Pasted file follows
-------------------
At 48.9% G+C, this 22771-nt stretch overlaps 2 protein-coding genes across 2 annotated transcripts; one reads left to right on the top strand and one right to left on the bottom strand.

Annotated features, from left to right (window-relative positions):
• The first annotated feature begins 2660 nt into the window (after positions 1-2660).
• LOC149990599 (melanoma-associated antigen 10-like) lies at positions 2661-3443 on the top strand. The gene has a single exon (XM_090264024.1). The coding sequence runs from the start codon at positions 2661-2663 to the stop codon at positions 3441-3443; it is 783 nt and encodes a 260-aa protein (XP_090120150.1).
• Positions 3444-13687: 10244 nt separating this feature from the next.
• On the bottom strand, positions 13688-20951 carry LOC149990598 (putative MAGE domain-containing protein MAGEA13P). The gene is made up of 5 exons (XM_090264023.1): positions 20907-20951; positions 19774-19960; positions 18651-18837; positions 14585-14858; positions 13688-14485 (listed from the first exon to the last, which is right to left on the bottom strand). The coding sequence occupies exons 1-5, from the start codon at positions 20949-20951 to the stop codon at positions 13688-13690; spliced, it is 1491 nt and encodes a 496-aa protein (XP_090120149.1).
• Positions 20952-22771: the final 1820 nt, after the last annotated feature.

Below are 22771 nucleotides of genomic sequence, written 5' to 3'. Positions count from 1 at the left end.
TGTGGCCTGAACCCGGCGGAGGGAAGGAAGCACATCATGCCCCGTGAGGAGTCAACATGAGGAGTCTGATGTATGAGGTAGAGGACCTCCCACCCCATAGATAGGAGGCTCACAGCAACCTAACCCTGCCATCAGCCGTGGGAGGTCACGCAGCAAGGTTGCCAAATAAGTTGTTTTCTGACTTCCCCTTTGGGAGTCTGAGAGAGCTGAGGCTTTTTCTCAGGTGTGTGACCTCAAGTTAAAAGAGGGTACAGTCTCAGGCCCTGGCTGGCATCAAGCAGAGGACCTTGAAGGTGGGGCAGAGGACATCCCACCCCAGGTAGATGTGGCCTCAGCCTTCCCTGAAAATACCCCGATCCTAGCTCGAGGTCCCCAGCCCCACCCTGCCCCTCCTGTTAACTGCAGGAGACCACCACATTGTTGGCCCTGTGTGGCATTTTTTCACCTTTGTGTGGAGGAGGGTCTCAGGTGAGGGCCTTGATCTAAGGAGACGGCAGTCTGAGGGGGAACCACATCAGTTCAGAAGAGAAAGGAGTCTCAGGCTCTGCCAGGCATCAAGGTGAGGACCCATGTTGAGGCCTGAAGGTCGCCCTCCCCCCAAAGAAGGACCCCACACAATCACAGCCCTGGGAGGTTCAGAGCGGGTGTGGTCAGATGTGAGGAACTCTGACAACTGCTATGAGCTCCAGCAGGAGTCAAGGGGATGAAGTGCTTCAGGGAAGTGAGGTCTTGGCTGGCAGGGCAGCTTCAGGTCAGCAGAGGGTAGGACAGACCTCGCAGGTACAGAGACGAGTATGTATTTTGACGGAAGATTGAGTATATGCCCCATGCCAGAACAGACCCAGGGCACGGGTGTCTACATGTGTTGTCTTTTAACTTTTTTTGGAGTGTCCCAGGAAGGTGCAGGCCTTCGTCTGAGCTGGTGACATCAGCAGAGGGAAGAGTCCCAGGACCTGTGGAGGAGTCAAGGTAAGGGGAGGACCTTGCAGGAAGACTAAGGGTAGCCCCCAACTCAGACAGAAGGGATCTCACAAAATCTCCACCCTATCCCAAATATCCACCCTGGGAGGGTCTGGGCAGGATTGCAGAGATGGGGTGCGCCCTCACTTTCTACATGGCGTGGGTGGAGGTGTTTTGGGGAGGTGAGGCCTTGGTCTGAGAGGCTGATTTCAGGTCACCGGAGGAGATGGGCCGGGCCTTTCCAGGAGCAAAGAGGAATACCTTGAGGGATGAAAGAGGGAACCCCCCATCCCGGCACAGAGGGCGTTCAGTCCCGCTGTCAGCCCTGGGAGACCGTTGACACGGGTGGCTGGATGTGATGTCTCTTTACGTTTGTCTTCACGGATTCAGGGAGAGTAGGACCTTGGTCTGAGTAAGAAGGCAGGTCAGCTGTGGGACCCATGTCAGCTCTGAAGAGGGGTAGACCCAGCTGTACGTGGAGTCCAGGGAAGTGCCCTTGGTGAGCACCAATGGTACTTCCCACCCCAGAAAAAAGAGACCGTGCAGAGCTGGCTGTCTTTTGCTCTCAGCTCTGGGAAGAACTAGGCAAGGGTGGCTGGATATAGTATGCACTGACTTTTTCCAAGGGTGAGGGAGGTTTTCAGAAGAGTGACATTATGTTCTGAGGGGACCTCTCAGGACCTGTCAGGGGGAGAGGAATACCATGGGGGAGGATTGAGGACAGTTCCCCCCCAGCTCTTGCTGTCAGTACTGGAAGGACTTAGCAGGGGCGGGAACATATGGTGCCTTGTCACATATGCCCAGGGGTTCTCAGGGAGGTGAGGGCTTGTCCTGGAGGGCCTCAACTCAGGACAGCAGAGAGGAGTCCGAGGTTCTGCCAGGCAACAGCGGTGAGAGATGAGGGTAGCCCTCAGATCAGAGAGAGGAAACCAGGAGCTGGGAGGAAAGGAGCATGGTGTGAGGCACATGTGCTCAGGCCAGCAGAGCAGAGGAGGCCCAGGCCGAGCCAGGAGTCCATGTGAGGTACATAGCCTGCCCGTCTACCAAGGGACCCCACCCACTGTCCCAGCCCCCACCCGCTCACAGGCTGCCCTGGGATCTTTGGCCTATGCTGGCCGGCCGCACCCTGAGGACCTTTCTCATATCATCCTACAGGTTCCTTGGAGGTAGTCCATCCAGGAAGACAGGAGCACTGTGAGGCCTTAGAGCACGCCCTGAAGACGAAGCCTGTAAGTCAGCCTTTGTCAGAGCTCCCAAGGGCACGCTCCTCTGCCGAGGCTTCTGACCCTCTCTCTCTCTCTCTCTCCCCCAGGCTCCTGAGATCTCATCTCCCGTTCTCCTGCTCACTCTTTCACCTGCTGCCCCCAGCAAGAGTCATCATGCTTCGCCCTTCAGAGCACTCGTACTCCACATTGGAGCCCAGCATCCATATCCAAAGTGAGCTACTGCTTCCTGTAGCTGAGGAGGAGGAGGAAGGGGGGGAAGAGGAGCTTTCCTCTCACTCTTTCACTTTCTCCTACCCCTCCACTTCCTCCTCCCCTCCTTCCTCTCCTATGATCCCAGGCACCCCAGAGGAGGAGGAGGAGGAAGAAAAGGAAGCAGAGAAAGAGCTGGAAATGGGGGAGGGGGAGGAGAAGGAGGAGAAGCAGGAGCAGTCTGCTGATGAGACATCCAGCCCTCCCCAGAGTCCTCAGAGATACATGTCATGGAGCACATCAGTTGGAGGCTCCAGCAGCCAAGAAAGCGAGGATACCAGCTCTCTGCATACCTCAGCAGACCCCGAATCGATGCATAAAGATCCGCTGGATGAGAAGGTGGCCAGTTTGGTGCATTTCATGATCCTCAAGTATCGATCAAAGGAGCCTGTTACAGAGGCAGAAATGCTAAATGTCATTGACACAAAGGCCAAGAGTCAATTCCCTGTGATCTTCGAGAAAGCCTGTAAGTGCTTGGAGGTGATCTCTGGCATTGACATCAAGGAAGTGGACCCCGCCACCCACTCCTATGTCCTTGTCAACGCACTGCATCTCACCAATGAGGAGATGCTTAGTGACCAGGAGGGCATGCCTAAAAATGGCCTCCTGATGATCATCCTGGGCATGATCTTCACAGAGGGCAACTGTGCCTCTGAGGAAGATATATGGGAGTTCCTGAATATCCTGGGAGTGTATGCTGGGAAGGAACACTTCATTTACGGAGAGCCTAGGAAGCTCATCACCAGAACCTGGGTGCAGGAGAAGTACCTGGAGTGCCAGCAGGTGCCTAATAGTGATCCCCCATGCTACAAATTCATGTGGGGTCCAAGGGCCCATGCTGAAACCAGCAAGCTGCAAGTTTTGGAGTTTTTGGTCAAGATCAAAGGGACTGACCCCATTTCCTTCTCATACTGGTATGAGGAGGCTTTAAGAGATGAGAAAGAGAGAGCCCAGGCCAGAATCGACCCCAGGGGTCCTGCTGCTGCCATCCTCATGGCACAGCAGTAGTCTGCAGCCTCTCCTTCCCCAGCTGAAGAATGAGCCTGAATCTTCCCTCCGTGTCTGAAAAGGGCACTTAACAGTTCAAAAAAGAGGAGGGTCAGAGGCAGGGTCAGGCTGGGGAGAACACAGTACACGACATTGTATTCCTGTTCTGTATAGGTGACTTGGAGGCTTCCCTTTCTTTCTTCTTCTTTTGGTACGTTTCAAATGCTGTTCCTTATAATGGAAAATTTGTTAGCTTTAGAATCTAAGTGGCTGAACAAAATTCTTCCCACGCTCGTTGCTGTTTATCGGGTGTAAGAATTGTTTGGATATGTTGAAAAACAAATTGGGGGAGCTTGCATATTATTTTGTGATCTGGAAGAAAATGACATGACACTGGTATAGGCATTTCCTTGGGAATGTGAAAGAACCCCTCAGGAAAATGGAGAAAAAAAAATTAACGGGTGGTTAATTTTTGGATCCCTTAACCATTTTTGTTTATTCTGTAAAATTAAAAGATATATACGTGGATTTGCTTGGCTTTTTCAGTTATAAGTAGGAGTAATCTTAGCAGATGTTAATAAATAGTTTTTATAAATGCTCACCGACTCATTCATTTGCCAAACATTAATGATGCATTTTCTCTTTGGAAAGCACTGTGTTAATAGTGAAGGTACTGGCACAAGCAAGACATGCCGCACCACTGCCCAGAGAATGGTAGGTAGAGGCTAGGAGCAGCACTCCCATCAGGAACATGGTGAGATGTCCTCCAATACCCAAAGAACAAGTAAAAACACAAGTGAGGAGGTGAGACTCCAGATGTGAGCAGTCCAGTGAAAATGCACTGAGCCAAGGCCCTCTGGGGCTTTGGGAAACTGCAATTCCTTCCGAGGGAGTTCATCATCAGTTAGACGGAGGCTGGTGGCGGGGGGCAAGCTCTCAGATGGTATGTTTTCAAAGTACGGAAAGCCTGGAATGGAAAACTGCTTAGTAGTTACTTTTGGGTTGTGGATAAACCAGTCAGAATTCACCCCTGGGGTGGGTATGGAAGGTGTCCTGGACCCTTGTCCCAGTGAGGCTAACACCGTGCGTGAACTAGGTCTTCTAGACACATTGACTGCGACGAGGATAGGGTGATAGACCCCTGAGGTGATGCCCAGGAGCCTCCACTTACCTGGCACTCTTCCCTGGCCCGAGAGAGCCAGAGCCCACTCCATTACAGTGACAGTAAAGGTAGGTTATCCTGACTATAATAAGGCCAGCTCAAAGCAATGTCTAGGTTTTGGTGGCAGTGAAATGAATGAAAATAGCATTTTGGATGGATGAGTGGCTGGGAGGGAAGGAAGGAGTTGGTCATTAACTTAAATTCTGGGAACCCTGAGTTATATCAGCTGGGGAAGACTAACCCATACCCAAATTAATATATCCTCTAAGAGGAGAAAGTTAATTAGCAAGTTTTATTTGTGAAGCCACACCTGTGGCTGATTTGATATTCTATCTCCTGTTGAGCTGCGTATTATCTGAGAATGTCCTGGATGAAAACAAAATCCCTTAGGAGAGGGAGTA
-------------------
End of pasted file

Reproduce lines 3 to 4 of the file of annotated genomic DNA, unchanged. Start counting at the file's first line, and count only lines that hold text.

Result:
• The first annotated feature begins 2660 nt into the window (after positions 1-2660).
• LOC149990599 (melanoma-associated antigen 10-like) lies at positions 2661-3443 on the top strand. The gene has a single exon (XM_090264024.1). The coding sequence runs from the start codon at positions 2661-2663 to the stop codon at positions 3441-3443; it is 783 nt and encodes a 260-aa protein (XP_090120150.1).